I don't really think about what I'm doing very much - I poke it until it looks right. Which is not the easiest technique to explain.

But, eh. Progress pics! Because I can do that. My workspace is messy. Try to ignore that. <.<

So, remember that gnoll I was modifying? I couldn't get the wings to work the way I wanted, so I scrapped that bit, but I figure I'll finish her off for the halibut.
I'm at the 'slap paint on at random' stage here, and since I was going to paint a white gnoll (... yah, there was a reason for that) and she's wearing metal armor, I just based everything Noir Black (Reaper). Reaper's paints are flat-finish, which I like just fine for this stage.
I'll work up the fur with grey and white (because white fur isn't really white, usually - it's transparent over black skin. That's how you get white horses with black noses), to give it depth, and the armor with metallic. The only thing you're not seeing is her shield, which I have primed, but not painted.


And, for something completely different .. uh. Mostly. I'm painting a minotaur for a friend. He wants a spotted brown-and-white minotaur (and here's me, praying I won't be talking to 'Bessie' in character, because, really dude).
Again, Reaper - Mahogany Brown for the body. Peacock Green for the kilt (both of which I'm going to dry-brush lighter), and more Noir Black for the metal and base.


For both of these, I do tend to start at the bottom and work my way up - skin first. Because I tend to do metallic and whites more or less the same, I did Ms. Gnoll all in black, pretty much.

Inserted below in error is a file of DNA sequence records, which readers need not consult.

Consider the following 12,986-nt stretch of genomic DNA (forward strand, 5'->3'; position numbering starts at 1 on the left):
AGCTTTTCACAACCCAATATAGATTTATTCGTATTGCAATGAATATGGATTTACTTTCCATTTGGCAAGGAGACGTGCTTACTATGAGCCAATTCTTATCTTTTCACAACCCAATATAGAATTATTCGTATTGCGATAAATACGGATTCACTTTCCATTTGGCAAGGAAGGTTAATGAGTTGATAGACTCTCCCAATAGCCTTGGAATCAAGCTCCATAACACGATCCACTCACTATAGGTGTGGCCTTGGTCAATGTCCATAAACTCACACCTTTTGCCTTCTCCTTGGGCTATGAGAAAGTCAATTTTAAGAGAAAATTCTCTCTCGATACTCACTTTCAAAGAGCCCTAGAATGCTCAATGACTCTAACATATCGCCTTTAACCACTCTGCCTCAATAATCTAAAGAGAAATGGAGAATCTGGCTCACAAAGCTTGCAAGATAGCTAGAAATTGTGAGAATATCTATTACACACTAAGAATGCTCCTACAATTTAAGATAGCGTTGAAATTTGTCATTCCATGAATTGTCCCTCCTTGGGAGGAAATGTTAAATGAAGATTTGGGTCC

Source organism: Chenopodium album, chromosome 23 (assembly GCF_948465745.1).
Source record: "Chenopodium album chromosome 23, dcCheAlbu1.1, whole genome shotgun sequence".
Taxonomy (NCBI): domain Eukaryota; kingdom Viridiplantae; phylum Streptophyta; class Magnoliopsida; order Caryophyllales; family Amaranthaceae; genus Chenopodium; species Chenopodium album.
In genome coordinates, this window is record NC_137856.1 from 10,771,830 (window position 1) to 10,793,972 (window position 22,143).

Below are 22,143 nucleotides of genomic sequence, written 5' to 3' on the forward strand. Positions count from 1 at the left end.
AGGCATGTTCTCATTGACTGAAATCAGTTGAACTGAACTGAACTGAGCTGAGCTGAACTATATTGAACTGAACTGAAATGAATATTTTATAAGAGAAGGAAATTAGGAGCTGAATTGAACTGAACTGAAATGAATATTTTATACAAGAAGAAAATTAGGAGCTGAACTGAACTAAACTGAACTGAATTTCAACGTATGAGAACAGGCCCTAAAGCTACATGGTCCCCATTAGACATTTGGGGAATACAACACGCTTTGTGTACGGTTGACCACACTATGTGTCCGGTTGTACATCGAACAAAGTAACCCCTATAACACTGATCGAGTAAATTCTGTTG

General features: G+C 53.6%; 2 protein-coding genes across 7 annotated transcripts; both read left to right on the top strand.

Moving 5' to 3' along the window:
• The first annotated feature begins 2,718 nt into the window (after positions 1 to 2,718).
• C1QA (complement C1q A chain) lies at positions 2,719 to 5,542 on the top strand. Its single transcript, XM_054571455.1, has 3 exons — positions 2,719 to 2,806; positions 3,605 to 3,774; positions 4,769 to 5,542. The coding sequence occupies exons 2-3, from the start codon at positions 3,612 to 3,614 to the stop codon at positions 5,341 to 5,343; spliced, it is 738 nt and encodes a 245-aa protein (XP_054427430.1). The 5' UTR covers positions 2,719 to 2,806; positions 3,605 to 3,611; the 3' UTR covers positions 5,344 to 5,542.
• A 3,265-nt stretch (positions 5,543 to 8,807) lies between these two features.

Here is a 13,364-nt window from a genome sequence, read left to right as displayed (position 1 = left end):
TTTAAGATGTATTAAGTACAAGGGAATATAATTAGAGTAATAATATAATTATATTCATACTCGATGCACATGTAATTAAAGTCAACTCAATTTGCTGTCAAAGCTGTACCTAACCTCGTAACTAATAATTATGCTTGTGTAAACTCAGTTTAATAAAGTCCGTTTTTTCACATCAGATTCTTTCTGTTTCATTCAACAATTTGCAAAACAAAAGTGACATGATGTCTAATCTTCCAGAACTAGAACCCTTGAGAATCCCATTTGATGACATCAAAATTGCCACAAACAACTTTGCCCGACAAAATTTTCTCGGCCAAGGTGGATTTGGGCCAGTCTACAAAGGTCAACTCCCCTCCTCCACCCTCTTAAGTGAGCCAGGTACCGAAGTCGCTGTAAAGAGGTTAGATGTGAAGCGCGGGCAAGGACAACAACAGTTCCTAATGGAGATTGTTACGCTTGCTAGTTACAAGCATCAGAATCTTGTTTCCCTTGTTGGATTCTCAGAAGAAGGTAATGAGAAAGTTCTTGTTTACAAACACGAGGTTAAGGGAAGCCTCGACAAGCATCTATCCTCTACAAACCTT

The minotaur got his skin first, then the kilt. I'll probably start his horns in a lighter brown - Tanned Leather, maybe.

Annd.. the dragon there in the background, that's something I'm working on for the GM. I have to glue one of her horns back on. >.>

Offline eBadger

Re: WH40000 - what's your opinion?
« Reply #1513 on: August 06, 2015, 12:48:21 AM »
Hm. So, if I was to shade some red hair (like that of my Wych's), what should I use? Red wash, black wash, a mix of the two? What about the problem with black wash causing the hair to look dirty?

Black tends to look more like shadows, less like dirt.  However, caucasian hair tends to include brown, including red hair.  One tool for coming up with color combos is to find a picture and sample the different sections. 



As you see, even for this - which is definitely pushing the border of believably real - there's mostly browns, with only a mid tone that's really red. 



These are just GC bloody red, GW agrax earthshade, and a touch up of P3 red ink mostly because my clear coat frosted a bit.  They were a quick and dirty duo, with hair that I wanted a fake red - everything else on them is earth tone, and they needed to tie into a primarily red force (see Sorscha and Zerkova above).  If I wanted more realistic, I would have mixed a touch of light brown into the red, used a thinner Agrax wash (since there would have already been some brown) and highlighted with a tan/yellow.

I haven't painted much red hair, though.  Dhi, any suggestions you could provide?